The comment from @PlutoThePlanet, "The right to not get sport-murdered", whether meant as a joke or as an answer, is the extent to which we know about Dumbledore's support for Muggle rights. We know that Dumbledore's support for Muggle rights doesn't include the right to be left alone to mind their own affairs.
In a letter to Grindelwald, Dumbledore writes:
Your point about Wizard dominance being FOR THE MUGGLE'S OWN GOOD -- this, I think, is the crucial point. Yes, we have been given power and yes, that power gives us the right to rule, but it also gives us responsibilities over the ruled. We must stress this point, it will be the foundation stone upon which we build. Where we are opposed, as we surely will be, this must be the basis of all our counterarguments. We seize control FOR THE GREATER GOOD. And from this it follows that where we meet resistance, we must use only the force that is necessary and no more.
So his attitude is "power gives us the right to rule", of might makes right. As the Muggles have no (magical) might or power, they have no rights, except that the Wizards are limited in using their power to what they think is good for those ruled, not that they would bother to actually ask what they want.
It should be noted that the very definition of the word "Muggle" implies they are too stupid to think for themselves:
I was looking for a word that suggested both foolishness and loveability. The word 'mug' came to mind, for somebody gullible, and then I softened it. I think 'muggle' sounds quite cuddly. (interview)
We don't know much about Dumbledore's interaction with Muggles, but what we know doesn't show him in a good light.
When he visited Tom Riddle in the orphanage, he used magic against Mrs Cole:
There was no doubt that Mrs Cole was an inconveniently sharp woman. Apparently Dumbledore thought so too, for Harry now saw him slip his wand out of the pocket of his velvet suit, at the same time picking up a piece of perfectly blank paper from Mrs Cole’s desktop.
'Here,' said Dumbledore, waving his wand once as he passed her the piece of paper, 'I think this will make everything clear.'
Mrs Cole's eyes slid out of focus and back again as she gazed intently at the blank paper for a moment.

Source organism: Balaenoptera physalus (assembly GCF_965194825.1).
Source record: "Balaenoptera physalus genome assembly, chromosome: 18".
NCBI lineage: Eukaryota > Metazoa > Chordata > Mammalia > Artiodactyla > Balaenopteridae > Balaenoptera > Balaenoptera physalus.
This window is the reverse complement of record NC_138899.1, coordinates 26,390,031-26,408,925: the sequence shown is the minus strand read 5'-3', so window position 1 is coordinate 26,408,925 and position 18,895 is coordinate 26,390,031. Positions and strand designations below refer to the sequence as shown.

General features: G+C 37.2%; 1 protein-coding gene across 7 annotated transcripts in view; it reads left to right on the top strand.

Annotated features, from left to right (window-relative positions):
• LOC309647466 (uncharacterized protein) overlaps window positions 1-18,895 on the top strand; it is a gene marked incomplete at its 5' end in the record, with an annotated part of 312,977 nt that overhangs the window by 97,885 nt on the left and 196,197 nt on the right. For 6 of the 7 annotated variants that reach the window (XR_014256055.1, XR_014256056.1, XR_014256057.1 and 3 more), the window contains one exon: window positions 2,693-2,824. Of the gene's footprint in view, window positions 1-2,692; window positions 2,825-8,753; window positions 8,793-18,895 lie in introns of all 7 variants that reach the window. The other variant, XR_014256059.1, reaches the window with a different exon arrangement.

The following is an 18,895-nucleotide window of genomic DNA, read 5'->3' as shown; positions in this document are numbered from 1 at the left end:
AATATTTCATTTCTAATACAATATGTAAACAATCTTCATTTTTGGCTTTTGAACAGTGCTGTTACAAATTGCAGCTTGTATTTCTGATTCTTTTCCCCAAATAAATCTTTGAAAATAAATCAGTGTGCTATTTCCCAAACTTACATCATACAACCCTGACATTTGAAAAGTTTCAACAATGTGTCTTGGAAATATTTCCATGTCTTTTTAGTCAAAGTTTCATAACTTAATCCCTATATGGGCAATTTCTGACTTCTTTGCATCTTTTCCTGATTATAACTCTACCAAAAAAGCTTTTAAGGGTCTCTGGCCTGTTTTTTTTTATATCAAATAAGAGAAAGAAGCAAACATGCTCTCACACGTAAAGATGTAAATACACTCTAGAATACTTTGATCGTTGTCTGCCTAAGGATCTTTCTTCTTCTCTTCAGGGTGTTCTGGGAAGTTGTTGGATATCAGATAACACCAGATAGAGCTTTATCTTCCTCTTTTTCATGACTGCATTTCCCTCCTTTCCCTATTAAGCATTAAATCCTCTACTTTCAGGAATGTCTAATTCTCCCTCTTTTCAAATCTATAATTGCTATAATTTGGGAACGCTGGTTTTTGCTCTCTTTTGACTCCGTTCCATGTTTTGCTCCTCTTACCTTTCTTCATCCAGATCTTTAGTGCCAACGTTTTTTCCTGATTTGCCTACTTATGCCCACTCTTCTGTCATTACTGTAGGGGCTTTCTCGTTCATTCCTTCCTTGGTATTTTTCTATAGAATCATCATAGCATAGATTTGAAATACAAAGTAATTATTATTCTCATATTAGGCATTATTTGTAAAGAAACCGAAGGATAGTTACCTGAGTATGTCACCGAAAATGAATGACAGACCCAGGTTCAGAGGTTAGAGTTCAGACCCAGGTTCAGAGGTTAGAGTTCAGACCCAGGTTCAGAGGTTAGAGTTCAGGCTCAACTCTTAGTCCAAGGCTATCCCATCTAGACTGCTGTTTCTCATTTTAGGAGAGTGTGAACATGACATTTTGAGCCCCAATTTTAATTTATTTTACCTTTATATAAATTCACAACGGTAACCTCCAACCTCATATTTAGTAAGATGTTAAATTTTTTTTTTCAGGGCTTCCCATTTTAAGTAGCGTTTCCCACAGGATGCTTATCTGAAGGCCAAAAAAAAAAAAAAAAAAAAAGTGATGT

'That seems perfectly in order,' she said placidly, handing it back. (HBP)
As the muggle ministry is aware of magic, it should be no problem to have some official documentation to give her to keep. Instead she is missing one of the children she is responsible for, and in case there is an audit, all she can say is that she thought everything was fine, but she doesn't have any proof to present, so she would be in serious trouble.
Later, he drops Harry at the Dursleys' door without bothering to ask their opinion. He doesn't even have the decency to tell Petunia in person that her sister is dead and that she is supposed to raise Harry.
Dumbledore stepped over the low garden wall and walked to the front door. He laid Harry gently on the doorstep, took a letter out of his cloak, tucked it inside Harry’s blankets and then came back to the other two. (PS)
In fact, in OotP he admits that he knew how Harry's childhood would be, so he was fully aware that the Dursleys don't want Harry.
You had suffered. I knew you would when I left you on your aunt and uncle’s doorstep. I knew I was condemning you to ten dark and difficult years. (OotP)
In book 6 when he comes to retrieve Harry, he conjures three glasses of mead and levitates them, banging against the Dursleys' heads, validating their fears that magic might be used against them. This is not just disrespectful, it is plain rude, and I don't think he will find a convincing argument that it is for their own good, or even for the greater good, it is just petty and shows that he is a bully who likes to annoy people who can't defend themselves.
So there is no evidence that Dumbledore promoted any Muggle rights, and if he did, it was likely for political maneuvering and not because he believed them to be what is right. His personal opinion about Muggles is the same as the author's, that they are fools and need to be told what to do, and can be used for entertainment.
The difference between him and the Death Eaters is just in the details. Dumbledore thinks it's fine to have some fun with the Muggles as long as they stay alive, while the Death Eaters don't have that restriction.